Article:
I'm mostly with Boras on this one. Just how short a period can there be between the date on which you fire an agent and sign a new contract before you have to pay the agent his commission? Clearly there is a lot of work done in contemplation of free agency that an agent deserves to be compensated for. Do players pay agents on an hourly rate for that work? I doubt it. Full commission seems steep, but there should be some recognition that an agent doesn't earn his fee solely on the date the contract is signed..

are you or have you ever been a consultant? because that is a consultant's argument

the boras clause is something along the vein that consultants insert on how if the company ever achieves 'x' goals within 'y' months/years of the consultants work with the company then the consultant should get compensated

didn't buy it there. don't buy it here.

give boras credit for wanting to get paid on other people's labor though. you don't ask you don't get
   12. Johnny Sycophant-Laden Fora Posted: March 27, 2014 at 05:29 PM (#4677993)
"It basically makes the agent an at-will employee. Is this what you want?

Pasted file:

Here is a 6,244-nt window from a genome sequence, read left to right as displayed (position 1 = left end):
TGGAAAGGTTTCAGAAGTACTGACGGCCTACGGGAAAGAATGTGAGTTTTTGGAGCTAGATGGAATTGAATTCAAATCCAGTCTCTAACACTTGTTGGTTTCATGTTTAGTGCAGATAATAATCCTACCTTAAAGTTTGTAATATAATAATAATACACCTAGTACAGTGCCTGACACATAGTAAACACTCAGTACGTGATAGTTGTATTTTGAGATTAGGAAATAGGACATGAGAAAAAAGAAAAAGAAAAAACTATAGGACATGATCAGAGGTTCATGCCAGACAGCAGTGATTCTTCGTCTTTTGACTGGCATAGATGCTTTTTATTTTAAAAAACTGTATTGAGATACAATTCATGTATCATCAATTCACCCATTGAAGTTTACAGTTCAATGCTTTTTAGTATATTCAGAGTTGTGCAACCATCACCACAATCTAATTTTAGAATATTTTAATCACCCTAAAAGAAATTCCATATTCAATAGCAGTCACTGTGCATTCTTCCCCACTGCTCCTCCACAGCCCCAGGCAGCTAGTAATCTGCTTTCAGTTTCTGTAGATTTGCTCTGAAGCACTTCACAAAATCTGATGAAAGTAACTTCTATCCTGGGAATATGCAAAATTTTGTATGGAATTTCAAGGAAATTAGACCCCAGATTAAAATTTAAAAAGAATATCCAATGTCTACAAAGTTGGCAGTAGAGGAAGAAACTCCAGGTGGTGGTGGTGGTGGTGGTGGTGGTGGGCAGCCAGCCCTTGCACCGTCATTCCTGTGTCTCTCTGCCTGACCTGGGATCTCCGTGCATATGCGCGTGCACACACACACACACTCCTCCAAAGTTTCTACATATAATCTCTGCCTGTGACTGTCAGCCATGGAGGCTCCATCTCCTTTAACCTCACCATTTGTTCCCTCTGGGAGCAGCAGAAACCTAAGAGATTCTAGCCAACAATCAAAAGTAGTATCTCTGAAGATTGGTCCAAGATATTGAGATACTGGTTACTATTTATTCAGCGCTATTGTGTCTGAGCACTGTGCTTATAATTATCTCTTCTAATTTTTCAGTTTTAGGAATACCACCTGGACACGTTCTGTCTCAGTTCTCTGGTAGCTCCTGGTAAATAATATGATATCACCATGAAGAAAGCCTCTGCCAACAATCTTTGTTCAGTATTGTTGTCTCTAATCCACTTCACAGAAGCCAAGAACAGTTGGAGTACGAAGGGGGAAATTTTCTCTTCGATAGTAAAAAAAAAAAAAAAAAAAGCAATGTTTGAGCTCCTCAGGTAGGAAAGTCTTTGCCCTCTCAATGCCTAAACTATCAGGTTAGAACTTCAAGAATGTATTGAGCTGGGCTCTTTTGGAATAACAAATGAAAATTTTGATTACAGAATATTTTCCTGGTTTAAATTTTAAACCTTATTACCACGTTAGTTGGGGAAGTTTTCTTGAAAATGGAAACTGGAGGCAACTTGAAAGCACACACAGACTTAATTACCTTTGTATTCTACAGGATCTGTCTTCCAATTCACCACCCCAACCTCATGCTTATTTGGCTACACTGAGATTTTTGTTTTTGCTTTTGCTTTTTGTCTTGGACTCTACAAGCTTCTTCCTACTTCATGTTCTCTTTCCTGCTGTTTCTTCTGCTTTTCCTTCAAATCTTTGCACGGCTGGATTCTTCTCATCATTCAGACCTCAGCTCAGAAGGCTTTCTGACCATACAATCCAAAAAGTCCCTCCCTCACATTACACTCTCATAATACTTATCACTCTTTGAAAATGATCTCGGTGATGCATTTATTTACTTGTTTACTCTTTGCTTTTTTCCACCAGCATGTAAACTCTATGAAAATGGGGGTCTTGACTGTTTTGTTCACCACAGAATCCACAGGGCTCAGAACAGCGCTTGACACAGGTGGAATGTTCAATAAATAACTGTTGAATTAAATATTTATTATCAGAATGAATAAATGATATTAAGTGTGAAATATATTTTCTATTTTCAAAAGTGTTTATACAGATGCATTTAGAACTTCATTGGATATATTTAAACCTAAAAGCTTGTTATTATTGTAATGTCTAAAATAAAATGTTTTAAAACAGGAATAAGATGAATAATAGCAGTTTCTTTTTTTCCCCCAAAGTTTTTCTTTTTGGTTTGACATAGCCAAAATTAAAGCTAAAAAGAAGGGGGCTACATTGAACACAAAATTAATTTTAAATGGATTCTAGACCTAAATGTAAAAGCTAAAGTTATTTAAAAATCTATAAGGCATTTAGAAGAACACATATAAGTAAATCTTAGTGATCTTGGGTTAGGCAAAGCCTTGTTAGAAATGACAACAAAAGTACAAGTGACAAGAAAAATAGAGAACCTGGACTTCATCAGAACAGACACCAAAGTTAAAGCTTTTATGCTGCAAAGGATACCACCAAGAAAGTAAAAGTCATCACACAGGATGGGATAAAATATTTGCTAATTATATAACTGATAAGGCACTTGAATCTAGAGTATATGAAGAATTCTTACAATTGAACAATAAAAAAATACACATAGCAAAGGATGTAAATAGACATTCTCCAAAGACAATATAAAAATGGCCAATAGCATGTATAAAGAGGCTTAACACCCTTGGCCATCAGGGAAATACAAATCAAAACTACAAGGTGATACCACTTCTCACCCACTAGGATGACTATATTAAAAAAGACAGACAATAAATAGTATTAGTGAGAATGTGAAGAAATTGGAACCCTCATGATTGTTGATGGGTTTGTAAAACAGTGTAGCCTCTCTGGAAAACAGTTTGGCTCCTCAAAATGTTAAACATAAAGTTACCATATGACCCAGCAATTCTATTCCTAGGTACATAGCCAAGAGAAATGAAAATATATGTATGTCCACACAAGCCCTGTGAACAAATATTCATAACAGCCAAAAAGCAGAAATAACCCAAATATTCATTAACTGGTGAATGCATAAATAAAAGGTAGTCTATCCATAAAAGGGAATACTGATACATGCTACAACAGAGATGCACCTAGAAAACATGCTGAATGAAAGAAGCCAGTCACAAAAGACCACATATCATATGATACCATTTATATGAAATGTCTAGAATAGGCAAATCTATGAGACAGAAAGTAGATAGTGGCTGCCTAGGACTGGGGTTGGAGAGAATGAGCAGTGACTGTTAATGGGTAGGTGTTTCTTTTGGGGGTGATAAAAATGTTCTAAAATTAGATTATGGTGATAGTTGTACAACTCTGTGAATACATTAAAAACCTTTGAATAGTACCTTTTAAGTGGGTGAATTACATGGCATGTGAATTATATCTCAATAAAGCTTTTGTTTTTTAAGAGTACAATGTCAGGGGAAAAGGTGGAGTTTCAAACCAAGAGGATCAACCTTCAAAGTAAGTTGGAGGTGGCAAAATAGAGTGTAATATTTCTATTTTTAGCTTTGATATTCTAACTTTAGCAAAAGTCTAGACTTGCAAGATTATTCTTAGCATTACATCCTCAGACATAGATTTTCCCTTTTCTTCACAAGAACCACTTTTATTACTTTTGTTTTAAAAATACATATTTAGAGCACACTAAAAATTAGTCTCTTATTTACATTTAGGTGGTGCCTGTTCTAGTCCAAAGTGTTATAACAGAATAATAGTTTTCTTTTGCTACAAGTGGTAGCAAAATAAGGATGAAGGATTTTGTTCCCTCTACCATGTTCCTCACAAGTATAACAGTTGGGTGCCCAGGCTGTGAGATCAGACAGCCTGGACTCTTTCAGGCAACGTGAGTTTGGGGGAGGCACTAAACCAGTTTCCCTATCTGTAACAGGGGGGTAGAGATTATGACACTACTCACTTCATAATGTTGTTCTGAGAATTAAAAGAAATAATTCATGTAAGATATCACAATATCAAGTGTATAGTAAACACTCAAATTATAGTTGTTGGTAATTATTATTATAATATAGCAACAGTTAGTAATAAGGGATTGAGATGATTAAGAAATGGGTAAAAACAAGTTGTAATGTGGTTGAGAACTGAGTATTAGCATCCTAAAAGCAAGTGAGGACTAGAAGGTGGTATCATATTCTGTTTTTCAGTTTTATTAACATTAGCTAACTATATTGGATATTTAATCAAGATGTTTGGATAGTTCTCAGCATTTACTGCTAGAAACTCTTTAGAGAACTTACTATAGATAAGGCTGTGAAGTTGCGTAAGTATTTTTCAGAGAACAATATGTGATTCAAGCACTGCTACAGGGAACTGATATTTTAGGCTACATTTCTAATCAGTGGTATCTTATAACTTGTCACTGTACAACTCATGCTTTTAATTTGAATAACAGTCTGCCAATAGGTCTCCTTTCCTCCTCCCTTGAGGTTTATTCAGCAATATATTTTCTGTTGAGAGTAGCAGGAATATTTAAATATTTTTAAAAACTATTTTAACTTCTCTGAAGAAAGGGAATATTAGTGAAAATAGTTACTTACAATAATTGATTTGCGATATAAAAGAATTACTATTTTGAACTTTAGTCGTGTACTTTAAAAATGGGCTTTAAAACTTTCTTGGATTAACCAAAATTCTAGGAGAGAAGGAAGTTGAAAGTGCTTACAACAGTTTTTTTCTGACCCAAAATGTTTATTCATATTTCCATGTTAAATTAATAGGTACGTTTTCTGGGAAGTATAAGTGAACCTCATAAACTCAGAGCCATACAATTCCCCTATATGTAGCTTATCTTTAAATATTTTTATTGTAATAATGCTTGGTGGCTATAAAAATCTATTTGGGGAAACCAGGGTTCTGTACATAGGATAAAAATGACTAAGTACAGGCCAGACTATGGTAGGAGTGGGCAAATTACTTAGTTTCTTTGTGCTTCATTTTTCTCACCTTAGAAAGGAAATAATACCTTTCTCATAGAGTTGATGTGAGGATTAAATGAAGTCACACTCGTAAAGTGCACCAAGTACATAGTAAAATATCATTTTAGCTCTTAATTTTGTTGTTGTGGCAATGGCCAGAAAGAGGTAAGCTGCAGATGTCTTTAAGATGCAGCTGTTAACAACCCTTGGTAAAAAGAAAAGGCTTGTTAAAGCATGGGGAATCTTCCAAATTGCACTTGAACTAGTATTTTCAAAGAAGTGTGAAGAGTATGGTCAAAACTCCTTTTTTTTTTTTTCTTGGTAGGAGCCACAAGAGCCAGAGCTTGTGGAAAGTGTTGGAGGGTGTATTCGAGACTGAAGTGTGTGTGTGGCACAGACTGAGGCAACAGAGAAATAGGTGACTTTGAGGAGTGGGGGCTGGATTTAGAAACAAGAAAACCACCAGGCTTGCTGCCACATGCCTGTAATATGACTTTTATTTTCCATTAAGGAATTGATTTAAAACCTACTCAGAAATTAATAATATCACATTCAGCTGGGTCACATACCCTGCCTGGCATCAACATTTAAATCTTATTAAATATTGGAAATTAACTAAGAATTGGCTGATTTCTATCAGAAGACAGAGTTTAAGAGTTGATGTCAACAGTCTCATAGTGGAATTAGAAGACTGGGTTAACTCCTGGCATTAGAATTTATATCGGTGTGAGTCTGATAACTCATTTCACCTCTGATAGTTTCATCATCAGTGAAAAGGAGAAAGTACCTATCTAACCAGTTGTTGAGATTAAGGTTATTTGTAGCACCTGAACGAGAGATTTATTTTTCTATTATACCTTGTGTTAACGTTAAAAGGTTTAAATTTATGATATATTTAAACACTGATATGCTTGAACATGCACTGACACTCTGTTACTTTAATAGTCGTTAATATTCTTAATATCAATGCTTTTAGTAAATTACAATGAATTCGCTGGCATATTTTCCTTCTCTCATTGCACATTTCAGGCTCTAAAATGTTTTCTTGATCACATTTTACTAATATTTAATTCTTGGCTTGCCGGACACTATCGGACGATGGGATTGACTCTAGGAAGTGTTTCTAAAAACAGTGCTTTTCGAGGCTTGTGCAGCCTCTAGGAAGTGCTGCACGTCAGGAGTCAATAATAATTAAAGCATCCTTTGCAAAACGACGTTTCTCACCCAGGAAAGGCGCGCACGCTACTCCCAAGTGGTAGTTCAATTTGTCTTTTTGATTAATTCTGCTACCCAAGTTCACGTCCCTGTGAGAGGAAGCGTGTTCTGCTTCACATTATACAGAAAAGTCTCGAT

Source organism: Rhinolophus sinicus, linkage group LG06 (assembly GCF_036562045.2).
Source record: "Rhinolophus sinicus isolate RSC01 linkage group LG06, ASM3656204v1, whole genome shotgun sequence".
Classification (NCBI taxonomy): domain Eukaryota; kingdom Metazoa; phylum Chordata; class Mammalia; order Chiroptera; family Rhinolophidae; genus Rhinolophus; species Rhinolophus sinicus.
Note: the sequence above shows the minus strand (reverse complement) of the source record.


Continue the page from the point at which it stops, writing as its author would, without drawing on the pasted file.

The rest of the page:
Well, I'm at "at will employee" so yes, I think baseball agents should all be at will employees meaning a player can fire them any time for any reason.
   13. Johnny Sycophant-Laden Fora Posted: March 27, 2014 at 05:33 PM (#4677996)
The understanding of this rule is that it now promotes the vast majority of agents to take any deal they can get.


the agent can't take any deal he can get- the player is the one who has to sign

The agents' conduct will be affected.

and so what's the point? Of course it will be, it gives an agent an added incentive to make his clients happy

This rule gives owners a lot more power.

no it doesn't

This is not in the best interest of major-league baseball players.

Ask Beltran about that- ask any player who wanted to can his agent, but was afraid to because of this clause.
   14. Harveys Wallbangers Posted: March 27, 2014 at 05:34 PM (#4677997)
I think baseball agents should all be at will employees meaning a player can fire them any time for any reason.

you and your crazy ideas.................
   15. PreservedFish Posted: March 27, 2014 at 05:42 PM (#4678000)
I'm mostly with Boras on this one. Just how short a period can there be between the date on which you fire an agent and sign a new contract before you have to pay the agent his commission?

If Boras actually handled the negotiations and was fired before Beltran touched pen to paper, then I agree. Otherwise I agree with the argument in #10.
   16. Joe Kehoskie Posted: March 27, 2014 at 05:43 PM (#4678002)
and so what's the point? Of course it will be, it gives an agent an added incentive to make his clients happy